1/2 tsp ground cumin

1 tsp ground coriander

1 tsp cayenne pepper

For sauce:

1 shallot, peeled and finely sliced

2 Tbs olive oil

2 garlic cloves, peeled and finely chopped

450ml canned tomato sauce

2 tsp baharat spice mix, from Mustafa Centre

1/4 tsp red chilli flakes

1 Tbs red wine vinegar

Salt and pepper to taste

1/4 tsp baharat and store-bought fried onions to garnish


1. Cook the rice: Dissolve the cube of vegetable stock in hot water. In a saucepan set over medium heat, add the olive oil and rice, and fry the rice for two minutes. Pour vegetable stock into the saucepan and cook the rice for five minutes. Turn the heat off, pour the contents into a rice cooker. Cook it for 15 minutes. Scoop the cooked rice into a bowl and set aside.

2. Cook the lentils: In a pot set over medium heat, add brown lentils, garlic, cumin, bay leaf, water and salt to taste. Bring the mixture to a boil before turning down the heat to low and simmer for 20 minutes until the lentils are soft. Once cooked, turn the heat off, drain and set aside.

3. Cook the pasta: To a clean pot set over medium heat, add short angel hair pasta, water and salt to taste. Bring the mixture to a boil, turn the heat down to low and simmer for five minutes. Drain and set aside.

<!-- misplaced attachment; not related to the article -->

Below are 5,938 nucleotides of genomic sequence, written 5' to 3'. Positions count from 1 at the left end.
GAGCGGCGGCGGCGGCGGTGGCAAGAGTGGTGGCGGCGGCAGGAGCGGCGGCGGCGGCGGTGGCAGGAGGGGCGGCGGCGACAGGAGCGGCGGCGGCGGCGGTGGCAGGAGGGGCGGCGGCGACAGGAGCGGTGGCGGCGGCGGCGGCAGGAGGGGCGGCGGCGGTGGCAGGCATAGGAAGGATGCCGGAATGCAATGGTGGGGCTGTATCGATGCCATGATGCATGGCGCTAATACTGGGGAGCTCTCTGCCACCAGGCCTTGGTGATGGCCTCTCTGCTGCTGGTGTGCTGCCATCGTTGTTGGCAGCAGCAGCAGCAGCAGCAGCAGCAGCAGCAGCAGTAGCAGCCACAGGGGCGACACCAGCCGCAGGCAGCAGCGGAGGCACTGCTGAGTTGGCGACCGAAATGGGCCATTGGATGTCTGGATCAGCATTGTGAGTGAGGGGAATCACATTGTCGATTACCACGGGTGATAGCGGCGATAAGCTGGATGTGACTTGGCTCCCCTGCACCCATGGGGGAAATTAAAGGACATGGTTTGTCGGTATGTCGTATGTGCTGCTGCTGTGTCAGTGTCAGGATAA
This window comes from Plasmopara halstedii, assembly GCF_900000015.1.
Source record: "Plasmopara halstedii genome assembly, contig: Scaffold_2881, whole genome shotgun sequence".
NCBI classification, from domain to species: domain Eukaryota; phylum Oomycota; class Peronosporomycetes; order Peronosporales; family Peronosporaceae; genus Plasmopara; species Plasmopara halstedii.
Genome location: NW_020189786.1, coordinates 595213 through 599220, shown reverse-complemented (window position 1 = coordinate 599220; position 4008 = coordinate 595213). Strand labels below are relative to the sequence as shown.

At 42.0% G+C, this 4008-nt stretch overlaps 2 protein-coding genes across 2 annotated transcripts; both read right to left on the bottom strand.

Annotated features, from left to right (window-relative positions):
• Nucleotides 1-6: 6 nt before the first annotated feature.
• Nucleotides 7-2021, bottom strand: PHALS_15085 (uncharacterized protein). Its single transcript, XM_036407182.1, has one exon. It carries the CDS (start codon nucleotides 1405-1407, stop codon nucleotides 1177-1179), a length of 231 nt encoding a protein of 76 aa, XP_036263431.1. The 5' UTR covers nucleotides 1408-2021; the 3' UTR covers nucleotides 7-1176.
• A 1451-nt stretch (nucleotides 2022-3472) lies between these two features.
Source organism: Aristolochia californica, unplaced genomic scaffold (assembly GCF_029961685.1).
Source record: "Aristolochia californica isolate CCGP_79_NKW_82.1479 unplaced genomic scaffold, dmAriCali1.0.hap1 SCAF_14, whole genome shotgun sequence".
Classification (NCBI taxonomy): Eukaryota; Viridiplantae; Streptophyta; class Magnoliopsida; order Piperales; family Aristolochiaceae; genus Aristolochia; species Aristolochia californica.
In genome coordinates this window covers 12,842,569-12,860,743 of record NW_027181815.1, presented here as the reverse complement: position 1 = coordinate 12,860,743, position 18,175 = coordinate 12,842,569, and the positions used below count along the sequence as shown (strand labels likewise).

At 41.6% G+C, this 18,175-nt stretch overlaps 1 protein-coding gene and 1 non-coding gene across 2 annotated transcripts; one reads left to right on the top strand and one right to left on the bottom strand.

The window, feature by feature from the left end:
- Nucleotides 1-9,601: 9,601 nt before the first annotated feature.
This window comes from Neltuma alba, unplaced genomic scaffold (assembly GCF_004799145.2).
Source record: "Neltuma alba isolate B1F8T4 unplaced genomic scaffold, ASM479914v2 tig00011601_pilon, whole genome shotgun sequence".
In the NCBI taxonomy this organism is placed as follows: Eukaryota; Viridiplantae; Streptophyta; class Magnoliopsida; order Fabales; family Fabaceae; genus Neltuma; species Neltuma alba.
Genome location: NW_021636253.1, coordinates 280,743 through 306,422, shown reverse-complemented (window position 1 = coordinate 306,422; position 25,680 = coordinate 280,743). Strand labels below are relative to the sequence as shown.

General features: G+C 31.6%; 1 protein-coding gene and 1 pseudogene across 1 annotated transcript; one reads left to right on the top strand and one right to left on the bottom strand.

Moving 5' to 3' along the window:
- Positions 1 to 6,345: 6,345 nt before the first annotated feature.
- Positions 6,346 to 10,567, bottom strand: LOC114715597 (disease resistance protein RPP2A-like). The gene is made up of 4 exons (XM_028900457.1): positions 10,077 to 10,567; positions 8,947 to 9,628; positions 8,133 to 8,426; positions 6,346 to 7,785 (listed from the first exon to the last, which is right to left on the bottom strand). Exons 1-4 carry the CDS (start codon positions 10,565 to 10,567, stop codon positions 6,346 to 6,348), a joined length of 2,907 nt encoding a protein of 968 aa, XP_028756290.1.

4. Prepare the chickpeas: In a mixing bowl, toss chickpeas with red wine vinegar, cumin, coriander and cayenne pepper. Set aside.

5. Make the tomato sauce: In a saucepan set over high heat, fry the sliced shallot in olive oil until translucent. Add garlic and saute until golden brown. Add tomato sauce, baharat, red chilli flakes, red wine vinegar, salt and pepper to taste. Bring the mixture to a boil and turn down the heat to low. Simmer for 20 minutes. Set aside.

6. Assemble the dish: Place the rice, lentils, pasta and chickpeas in separate piles on a large plate. Sprinkle the baharat over the piles. Top with the spicy tomato sauce and garnish with fried onions. Mix everything with the sauce before serving.

Serves eight

A version of this article appeared in the print edition of The Sunday Times on January 08, 2017, with the headline 'Gourmet traveller'. Print Edition | Subscribe